How the fictional game of Quidditch became a worldwide phenomenon
UCF team among several competing nationwide
ORLANDO, Fla. – The game of Quidditch, which involves players using broomsticks, is best known as the official sport in the fictional Harry Potter books by J.K Rowling, but it's a game that quickly went from the movie screens to fields around the world.
Players earn points by throwing a volleyball through one of three hoops while trying to avoid being hit by a dodgeball or tackled. They also have to catch an opponent player called the "snitch." In the movie, a snitch is a flying golden ball, but in real life, it's a bit different.
"The snitch is not an actual ball that flies around. It's a person wearing snitch shorts. It's like a flag football aspect. You have to catch the tail," said Kelly Hazell, one of the captains of the Quidditch team at the University of Central Florida.
Alexander Dokuchaev, who is also a captain on the university's team, joined three years ago, and knows the game well.
"After 17 minutes, the snitch is released and the snitch usually is like a big wrestler type person," Dokuchaev said. "Each team has one seeker who's going to attempt to catch the snitch and the wrestler will, like, throw them to the ground."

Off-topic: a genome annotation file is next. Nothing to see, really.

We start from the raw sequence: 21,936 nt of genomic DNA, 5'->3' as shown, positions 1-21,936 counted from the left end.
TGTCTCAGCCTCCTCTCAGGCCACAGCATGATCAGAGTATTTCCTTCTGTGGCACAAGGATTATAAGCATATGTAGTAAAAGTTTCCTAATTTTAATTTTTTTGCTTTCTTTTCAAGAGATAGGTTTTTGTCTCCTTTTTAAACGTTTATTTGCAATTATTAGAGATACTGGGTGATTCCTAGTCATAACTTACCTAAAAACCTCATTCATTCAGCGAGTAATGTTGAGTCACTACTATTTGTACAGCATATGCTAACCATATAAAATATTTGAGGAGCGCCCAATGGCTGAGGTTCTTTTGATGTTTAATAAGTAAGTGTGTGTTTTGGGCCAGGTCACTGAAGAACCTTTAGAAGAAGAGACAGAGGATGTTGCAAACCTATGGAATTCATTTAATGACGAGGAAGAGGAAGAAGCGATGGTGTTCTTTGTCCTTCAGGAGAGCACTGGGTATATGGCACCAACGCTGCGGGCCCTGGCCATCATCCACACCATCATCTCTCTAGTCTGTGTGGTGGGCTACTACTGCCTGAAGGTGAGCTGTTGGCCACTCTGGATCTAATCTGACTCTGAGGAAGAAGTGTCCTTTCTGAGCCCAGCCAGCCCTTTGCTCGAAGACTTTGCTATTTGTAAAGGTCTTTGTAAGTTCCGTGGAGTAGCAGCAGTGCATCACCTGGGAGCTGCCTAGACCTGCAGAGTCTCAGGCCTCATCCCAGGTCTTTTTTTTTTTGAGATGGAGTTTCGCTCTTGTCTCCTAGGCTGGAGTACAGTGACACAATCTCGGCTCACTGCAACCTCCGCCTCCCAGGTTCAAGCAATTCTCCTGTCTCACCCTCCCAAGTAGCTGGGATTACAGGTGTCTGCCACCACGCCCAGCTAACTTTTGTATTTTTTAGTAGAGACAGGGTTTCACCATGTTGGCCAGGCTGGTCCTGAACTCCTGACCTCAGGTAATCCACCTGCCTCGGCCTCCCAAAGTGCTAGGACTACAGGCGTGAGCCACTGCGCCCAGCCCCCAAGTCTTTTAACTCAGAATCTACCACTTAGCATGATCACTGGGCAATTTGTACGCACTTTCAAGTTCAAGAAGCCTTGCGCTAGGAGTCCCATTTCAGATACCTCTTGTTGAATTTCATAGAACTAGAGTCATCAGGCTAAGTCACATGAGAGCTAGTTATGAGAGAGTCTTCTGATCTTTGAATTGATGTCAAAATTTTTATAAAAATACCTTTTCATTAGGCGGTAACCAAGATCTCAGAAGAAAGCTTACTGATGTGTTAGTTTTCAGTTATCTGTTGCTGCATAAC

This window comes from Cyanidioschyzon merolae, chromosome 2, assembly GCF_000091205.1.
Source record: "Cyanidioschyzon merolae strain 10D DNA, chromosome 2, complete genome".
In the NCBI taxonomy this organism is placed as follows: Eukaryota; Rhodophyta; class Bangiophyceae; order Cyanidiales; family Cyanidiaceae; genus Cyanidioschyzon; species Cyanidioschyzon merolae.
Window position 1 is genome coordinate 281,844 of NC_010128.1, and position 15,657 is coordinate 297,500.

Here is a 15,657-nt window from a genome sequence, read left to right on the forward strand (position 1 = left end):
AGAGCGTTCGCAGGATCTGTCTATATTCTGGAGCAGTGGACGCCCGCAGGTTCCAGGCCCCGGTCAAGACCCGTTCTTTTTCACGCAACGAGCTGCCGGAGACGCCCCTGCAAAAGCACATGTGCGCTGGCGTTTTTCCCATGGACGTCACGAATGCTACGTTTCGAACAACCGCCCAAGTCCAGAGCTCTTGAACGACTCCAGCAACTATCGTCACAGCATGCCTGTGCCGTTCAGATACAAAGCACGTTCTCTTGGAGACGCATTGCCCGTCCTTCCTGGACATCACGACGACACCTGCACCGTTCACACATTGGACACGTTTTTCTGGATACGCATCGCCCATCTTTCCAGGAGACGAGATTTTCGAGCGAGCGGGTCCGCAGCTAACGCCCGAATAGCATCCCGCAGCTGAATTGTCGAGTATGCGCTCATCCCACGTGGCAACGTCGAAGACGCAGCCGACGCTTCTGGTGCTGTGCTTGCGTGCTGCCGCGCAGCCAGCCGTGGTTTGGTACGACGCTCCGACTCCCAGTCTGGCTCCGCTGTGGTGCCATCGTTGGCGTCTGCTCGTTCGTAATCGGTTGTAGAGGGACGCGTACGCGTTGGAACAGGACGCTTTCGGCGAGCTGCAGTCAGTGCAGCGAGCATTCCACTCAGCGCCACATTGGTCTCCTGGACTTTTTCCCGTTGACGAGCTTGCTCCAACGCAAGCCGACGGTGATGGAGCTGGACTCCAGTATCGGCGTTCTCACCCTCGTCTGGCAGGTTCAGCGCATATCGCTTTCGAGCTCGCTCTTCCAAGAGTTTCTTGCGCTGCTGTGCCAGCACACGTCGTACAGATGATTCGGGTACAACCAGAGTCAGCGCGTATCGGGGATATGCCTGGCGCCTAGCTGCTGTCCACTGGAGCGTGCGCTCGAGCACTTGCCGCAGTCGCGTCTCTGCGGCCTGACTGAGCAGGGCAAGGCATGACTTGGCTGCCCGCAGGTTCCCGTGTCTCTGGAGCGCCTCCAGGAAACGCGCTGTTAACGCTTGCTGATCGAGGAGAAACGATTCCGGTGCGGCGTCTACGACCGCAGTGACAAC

The University of Central Florida is one of dozens of schools around the country that has a team, but instead of using brooms, they hold onto PVC pipes.
UCF has competed at both regional and national levels. The team recently played against members of Orlando pride.
So why has it become so popular?
"It's one of the only co-ed sports, first of all, so that peaks an interest, as well as it has just so many different elements to it -- so much going on at once," Hazell said.
"It's so unique that there's three different games going on at once," Dokuchaev said. "You have beaters throwing dodgeballs, you have chasers trying to score, you have the snitch-on-pitch game play going on."
In order to make it easier for the players, some rules were modified by the U.S. Quidditch Association.
"We all go by their rules, so, for instance, like one of the main things, is that beaters from the Harry Potter books, they use a bat. We do not use a bat," Hazell said.
Once the snitch is caught, the team earns 30 points and the game is over.
The game has become so popular that other countries, including Argentina, Mexico, Turkey, Canada and Germany all have leagues of their own.
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